The defence allocation for financial year 2019-20 has been pegged at Rs 3,05,296 crores as the budgetary estimate (BE) and this is estimated to be 1.6 percent of GDP.
The BE for the current fiscal is to be contrasted with the revised expenditure (RE) for defence in the FY 2018-19 which has been indicated as Rs 2,85,423 crores. In other words, the increased budgetary allocation for the current financial year is Rs 19,873 crores or a little under 7 percent from the RE of the previous year.
As a thumb-rule, to account for domestic inflation and the fluctuating exchange rate, a stand-still provision to maintain the Indian military by way of its pay and allowances; food and clothing; and training-cum-operational commitments (revenue expenditure) would call for an annual increase of 10 percent.
The 7 percent figure therefore is not an encouraging sign – but given that this budget is provisional – there may be a case for revision later in the year when a new government assumes office.
‘Manpower Intensive Nature Has Led to An Imbalance’
It has been repeatedly pointed out that the manpower intensive nature of the Indian military has led to an imbalance in the budgetary allocation for national security. Very broadly dis-aggregated, the Indian military has a revenue component – the standing costs indicated above; and a capital component that caters for the modernization and acquisition of major inventory and platforms such as tanks, ships, aircraft et al.
Ideally the capital component ought to be greater than the revenue or at the very least – the two heads should be near equal but this obtains only in militaries that are lean on manpower and more technology intensive.
In the Indian case, given the standing costs of a one million plus army, the desired revenue to capital ratio is 60:40 but this has been sliding to the detriment of capital allocation. In the BE for FY 2019-20, it is now projected as Rs. 1,03,380 crores – or a bit below 34 percent of the total defence allocation of Rs 3,05,296 crores.
However it is a slight improvement over the previous year, wherein for FY 2018-19, the revised capital expenditure of Rs 93,982 crores is the 33 percent of the total defence expenditure of Rs 2,85,423 crores.
‘Entire Capital Allocation Spent’
In an encouraging development – unlike previous years where the capital allocation would not be totally spent – the current budget figures reveal that the entire capital allocation of almost Rs 94,000 crores for the last year has been actually spent.
Defence Minister Sitharaman is to be commended for ensuring this level of financial utilization.
But this by itself is not an appropriate metric to assess the actual impact of such a level of capital allocation and disbursal. The inventory gaps for all the three armed forces are distressing.
The army is still awaiting induction of modern personal weapons and artillery guns; the air force has been crying hoarse for fighter aircraft and helicopters; the navy for ships, submarines and critical platforms such as mine-sweepers.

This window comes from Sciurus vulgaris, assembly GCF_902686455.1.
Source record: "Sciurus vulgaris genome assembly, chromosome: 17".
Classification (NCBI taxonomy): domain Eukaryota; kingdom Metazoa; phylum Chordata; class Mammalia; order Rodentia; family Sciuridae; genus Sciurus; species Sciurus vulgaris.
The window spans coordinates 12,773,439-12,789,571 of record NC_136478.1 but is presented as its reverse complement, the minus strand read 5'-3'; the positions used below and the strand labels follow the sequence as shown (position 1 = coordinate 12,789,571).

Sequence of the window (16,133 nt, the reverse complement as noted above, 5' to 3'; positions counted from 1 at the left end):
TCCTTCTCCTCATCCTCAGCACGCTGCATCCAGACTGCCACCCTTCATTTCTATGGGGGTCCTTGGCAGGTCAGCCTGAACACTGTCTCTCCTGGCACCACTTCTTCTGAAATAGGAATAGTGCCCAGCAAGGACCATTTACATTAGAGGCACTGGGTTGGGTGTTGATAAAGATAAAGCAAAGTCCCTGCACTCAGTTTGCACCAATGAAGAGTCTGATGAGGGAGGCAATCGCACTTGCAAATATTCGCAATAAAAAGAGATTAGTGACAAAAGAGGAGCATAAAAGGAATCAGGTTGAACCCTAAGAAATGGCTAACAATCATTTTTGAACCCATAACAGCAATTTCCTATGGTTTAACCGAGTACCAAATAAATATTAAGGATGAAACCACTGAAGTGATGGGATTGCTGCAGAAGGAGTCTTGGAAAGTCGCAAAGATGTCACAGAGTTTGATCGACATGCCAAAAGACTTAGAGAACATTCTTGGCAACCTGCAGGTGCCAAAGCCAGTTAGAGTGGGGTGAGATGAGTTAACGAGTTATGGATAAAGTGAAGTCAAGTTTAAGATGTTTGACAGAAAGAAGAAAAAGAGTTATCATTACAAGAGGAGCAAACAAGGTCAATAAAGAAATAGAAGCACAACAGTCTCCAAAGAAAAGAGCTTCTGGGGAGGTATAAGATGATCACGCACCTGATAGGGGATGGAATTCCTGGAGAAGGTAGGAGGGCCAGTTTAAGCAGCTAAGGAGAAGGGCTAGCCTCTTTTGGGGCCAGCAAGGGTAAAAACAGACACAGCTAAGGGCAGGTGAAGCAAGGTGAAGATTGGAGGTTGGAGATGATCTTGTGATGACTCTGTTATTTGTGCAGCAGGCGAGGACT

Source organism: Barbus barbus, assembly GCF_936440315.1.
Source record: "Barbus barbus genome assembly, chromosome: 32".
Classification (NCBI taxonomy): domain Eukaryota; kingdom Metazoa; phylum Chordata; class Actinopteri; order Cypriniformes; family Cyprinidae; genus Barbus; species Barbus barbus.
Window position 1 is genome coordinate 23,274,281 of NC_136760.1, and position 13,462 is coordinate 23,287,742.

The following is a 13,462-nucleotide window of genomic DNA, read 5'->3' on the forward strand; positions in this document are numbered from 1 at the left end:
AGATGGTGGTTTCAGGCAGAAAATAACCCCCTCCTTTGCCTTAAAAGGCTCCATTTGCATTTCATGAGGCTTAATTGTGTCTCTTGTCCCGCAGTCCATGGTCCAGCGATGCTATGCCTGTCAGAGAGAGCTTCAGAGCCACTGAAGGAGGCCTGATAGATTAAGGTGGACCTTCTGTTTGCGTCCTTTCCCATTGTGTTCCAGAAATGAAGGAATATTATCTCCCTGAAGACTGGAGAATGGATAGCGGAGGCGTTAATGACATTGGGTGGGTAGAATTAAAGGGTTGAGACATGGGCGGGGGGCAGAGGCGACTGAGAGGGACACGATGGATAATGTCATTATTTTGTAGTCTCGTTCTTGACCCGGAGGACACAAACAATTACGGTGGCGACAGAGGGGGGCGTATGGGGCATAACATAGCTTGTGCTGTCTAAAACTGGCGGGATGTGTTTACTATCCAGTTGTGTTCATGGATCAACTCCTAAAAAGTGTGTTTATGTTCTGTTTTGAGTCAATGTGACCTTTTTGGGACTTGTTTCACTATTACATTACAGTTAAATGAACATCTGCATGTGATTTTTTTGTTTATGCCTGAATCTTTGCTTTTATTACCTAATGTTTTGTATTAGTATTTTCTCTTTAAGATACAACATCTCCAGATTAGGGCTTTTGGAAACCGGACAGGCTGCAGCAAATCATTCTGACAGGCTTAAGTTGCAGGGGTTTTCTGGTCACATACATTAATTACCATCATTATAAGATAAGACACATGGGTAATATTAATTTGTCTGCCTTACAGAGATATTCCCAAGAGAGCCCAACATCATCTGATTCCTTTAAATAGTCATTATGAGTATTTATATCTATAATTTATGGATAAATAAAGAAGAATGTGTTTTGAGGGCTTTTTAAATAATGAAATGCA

India does not (yet ) manufacture any major military platform or inventory item and hence the import bill is steadily increasing. The efficacy of the capital allocation is further shrunk in the global marketplace when we note that the rupee-US dollar rate has slid from Rs 64 to Rs 71 over the last 12 months.
Thus the capital allocation for the current FY will translate into lesser US dollars than what was the RE of the last year ( $14.56 bn and $14.68 bn) – and this is the intractable challenge to speedy modernization and acquisition of military inventory.
Thus, while the Finance Minister announced to audible cheer in parliament that the Indian defence allocation had crossed the rupees three lakh crore mark (under US $43 billion) – it needs to be appropriately contextualized for its actual impact on enhancing military capability.
‘Structural Challenge to Increase Total Allocation to 2 Percent’
The structural challenge is to increase total allocation to 2 percent of GDP and this can happen only if the national exchequer exudes greater vitality by way of revenue generation.
Within this increased allocation, the capital component has to be enhanced – and this cannot happen unless there is a steady reduction in the manpower of the army – the lead service.
And this in turn is unlikely to happen in the near future for the current composite security challenge (external and internal ) that India has to manage calls for the numbers that the army presently fields.
This a catch 22 situation and unless there is a radical review of what kind of a military machine India needs – and what it can actually afford, the current uneasy/unhappy status quo will prevail.
To the extent that the welfare of the man behind the gun is a critical indicator of the morale of the military as an institution – the issue of pensions and the expectation of one-rank/one-pension cannot be overlooked.
The current pension bill for the retired fraternity (including civilians paid by the Defence Ministry) is pegged at Rs 1,12,079 crores and this is greater than the total capital allocation by almost 10 k crores. And the pension bill will only increase – and cannot be grudged.
In summary – the outlook for modernizing the strait-jacketed Indian military is bleak due to severe fiscal strain – and is unlikely to improve in the near future.